I’m fairly new to Stripe, having used it on only one project before KiaMiller.com, but Kia was frustrated with PayPal, in part because she needed to accept payments from people in several different countries. I don’t think I’ve ever heard a bad thing about Stripe from anyone in the WordPress community, so it was the obvious choice for credit card processing. (I’ve had some clients who already had merchant accounts through Authorize.net, but there’s no reason to go to them rather than Stripe if you don’t need an offline payment system.)
Although there is a WooCommerce store on Kia’s site, right now it only has two products, and both of those are actually external products, available through Amazon rather than by direct purchase. I installed Stripe for WooCommerce but didn’t do anything to configure it except to fill in the Stripe API keys.
Why Gravity + (More) Stripe?
On her old site, Kia Miller collected information from applicants to her yoga teacher training by means of a Google Docs form. Once she had approved the application, she had to send a PayPal invoice. This was a tedious manual process and not everyone can or wants to create a PayPal account. (And if you have a PayPal account but want to just pay with a card, it’s by no means intuitive.) What we needed to do was collect card information at the time the application was submitted, but only charge the card if the application was approved. And of course we couldn’t store anyone’s card numbers on Kia’s site—that’s a lawsuit waiting to happen.
I already knew I wanted to use Gravity Forms for the teacher training applications. It’s my go-to forms plugin. I have used the free version of Ninja Forms on sites that only need simple contact forms, and I think it’s a good plugin, but I love Gravity Forms.
And I already knew that there was a Stripe integration for Gravity Forms, produced as part of the Gravity Forms developer package. What I didn’t know was how to get Stripe to store the card information but not charge the card.
It took several different phrasings of my search terms and some plain old slogging, but I discovered Gravity Forms + (More) Stripe from GravityPlusPro, a.k.a. Naomi C. Bush. Gravity Forms + (More) Stripe is the pro add-on for the free Gravity Forms + Stripe plugin. It provides a number of features that the free version doesn’t, and saving cards is one of them. After making sure that the plugin would do everything we needed, I bought a copy for Kia. (It’s $49, incidentally.) I read the documentation and set everything up on the dev site. Then I created my forms and added the credit card field, and set up the Stripe rules with “Save Card Only” selected under “Alternate Payment Options.”
We tested the form and it worked fine. A few weeks later we took the site live—and ran into problems.
It turns out there are a lot of settings you need to update when you move from the dev site to the live site and switch from test mode to live mode.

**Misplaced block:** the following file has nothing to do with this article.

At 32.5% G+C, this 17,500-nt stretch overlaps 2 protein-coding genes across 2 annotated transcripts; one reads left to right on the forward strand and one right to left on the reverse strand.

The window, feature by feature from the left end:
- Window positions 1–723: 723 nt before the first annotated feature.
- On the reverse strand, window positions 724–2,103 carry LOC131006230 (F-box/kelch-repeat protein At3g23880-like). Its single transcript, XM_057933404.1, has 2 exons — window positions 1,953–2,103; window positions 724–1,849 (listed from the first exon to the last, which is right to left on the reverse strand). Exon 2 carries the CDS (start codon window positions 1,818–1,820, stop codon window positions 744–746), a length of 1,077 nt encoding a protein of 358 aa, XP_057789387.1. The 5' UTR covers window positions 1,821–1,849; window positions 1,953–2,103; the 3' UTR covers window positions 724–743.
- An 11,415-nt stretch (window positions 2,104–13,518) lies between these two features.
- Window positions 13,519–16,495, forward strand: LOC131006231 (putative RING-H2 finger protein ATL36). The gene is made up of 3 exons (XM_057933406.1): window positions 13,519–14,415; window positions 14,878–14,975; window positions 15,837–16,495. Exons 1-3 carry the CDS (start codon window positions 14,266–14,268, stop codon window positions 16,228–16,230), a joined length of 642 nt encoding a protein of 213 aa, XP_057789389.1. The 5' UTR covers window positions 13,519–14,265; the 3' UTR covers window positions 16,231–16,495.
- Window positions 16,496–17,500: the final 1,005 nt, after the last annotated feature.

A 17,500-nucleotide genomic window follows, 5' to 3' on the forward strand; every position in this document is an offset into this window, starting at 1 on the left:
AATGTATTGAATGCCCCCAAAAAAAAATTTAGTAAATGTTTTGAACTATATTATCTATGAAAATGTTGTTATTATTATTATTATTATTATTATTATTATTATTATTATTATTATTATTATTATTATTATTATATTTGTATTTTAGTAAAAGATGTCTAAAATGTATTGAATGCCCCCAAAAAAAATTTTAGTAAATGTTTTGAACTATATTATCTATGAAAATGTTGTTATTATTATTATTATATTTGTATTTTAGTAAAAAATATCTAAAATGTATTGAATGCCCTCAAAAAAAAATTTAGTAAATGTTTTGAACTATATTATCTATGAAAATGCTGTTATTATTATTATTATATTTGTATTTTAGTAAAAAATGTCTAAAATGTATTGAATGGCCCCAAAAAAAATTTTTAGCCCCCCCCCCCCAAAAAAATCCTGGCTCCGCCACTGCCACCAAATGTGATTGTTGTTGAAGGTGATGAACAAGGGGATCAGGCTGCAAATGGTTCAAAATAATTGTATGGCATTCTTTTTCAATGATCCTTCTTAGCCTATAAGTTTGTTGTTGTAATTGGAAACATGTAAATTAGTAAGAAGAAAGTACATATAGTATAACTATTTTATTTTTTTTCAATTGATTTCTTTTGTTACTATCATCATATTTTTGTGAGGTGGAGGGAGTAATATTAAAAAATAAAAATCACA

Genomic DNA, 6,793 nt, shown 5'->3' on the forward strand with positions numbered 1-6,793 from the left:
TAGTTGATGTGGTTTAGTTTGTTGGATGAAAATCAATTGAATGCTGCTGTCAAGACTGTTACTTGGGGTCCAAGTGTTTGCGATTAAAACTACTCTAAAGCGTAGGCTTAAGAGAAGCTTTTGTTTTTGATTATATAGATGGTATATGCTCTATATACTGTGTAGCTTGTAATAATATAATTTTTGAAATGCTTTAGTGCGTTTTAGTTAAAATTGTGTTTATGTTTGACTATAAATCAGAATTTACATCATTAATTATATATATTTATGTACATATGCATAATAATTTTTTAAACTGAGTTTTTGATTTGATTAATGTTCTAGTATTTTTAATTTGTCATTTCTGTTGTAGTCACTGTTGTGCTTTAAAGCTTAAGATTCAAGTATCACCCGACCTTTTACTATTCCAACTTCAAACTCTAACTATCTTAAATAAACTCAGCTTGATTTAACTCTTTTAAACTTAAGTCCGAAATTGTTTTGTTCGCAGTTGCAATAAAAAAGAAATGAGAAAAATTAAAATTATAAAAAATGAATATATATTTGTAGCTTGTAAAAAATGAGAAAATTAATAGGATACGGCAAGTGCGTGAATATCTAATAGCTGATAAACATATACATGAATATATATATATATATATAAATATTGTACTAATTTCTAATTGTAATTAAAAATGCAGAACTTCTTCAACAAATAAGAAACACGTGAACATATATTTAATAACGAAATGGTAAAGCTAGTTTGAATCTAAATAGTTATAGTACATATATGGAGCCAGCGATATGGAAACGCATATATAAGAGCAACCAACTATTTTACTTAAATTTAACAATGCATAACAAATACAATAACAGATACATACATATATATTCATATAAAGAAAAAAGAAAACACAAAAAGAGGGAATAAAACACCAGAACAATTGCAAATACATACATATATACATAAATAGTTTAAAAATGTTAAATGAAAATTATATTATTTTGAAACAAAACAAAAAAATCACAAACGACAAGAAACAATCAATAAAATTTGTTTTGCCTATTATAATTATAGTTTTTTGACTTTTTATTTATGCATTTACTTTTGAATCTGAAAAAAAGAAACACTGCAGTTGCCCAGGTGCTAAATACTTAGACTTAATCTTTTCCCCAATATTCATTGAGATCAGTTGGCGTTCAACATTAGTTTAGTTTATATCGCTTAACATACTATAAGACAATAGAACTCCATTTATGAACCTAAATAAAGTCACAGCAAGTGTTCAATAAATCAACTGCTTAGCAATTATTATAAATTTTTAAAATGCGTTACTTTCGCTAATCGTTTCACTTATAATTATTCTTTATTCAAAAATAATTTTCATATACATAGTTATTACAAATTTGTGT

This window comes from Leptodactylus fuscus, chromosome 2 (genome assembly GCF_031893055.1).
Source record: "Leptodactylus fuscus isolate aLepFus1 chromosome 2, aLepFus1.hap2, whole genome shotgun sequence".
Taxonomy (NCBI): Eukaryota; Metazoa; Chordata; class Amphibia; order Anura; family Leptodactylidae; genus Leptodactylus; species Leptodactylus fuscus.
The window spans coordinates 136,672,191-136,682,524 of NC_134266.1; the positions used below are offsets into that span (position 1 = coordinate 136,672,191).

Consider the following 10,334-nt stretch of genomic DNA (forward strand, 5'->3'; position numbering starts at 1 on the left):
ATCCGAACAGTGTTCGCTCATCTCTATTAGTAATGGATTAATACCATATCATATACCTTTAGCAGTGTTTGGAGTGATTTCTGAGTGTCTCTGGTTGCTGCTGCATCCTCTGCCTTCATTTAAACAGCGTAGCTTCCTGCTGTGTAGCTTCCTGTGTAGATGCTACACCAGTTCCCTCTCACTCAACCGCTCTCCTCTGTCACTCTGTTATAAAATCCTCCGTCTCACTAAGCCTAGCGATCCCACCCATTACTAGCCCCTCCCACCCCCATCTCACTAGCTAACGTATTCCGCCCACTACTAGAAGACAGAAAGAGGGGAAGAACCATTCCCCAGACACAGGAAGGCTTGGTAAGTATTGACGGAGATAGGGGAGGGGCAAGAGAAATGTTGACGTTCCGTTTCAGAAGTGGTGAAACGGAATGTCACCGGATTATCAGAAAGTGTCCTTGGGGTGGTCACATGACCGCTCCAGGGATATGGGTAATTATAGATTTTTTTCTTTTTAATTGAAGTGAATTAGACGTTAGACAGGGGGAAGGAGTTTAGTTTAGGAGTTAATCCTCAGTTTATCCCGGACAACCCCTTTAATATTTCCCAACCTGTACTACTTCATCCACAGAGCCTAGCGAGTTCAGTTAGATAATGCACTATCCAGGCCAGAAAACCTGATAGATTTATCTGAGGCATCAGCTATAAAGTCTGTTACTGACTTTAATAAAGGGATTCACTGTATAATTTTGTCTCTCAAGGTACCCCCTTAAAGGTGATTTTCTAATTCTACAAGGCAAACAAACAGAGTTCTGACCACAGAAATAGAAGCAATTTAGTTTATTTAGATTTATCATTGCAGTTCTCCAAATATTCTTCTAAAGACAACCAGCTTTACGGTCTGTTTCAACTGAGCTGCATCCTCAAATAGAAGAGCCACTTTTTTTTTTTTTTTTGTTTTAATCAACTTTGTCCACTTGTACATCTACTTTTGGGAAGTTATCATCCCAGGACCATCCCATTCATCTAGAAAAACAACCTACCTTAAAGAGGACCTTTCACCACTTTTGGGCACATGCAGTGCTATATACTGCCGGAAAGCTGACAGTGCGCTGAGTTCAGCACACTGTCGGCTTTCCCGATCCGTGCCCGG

What You Need to Check
- Has your Stripe account been activated? The client usually needs to do this, because Stripe wants things like your Social Security Number in order to activate the account.
- Have you updated the webhooks in your Stripe account? I still had the webhooks from the dev site, which no longer existed. (If you aren’t changing URLs, you won’t need to worry about this one.)
- Have you switched from “test” to “live” in your global Stripe settings for Gravity Forms? This is under “Settings” in the Gravity Forms menu, right above the API keys.
- Have you switched the toggle on the Forms page from “test” to “live”? This is the one I overlooked. All the other Stripe settings were either in the individual form settings or in the main Gravity Forms settings. I don’t think I’d even looked that far to the right on the Forms page when checking the form settings.
Because I overlooked that, I kept getting error messages that said “Your card was declined. Your request was in test mode, but used a non test card. For a list of valid test cards, visit: https://stripe.com/docs/testing.” I checked absolutely everything else but this page, and kept getting this error.
Fortunately the plugin developer, Naomi, was able to help me out. She asked for a screenshot of that page, and when I went to make it, I saw the settings I’d overlooked. Once I fixed that, the form worked perfectly, submitting my card information to Stripe—but not charging the card.
Since I not only wanted to give Naomi credit for being amazingly helpful but thought that others might possibly run into this problem, I’ve written this post to provide a checklist for going live on a site that uses Gravity Forms + (More) Stripe.
Note that this information is in the documentation, but I’d forgotten I’d read it and even forgotten I had the documentation—these migraines I get pretty much erase everything in my brain.
If you need to use Stripe with Gravity Forms, I highly recommend the Gravity Forms + (More) Stripe plugin.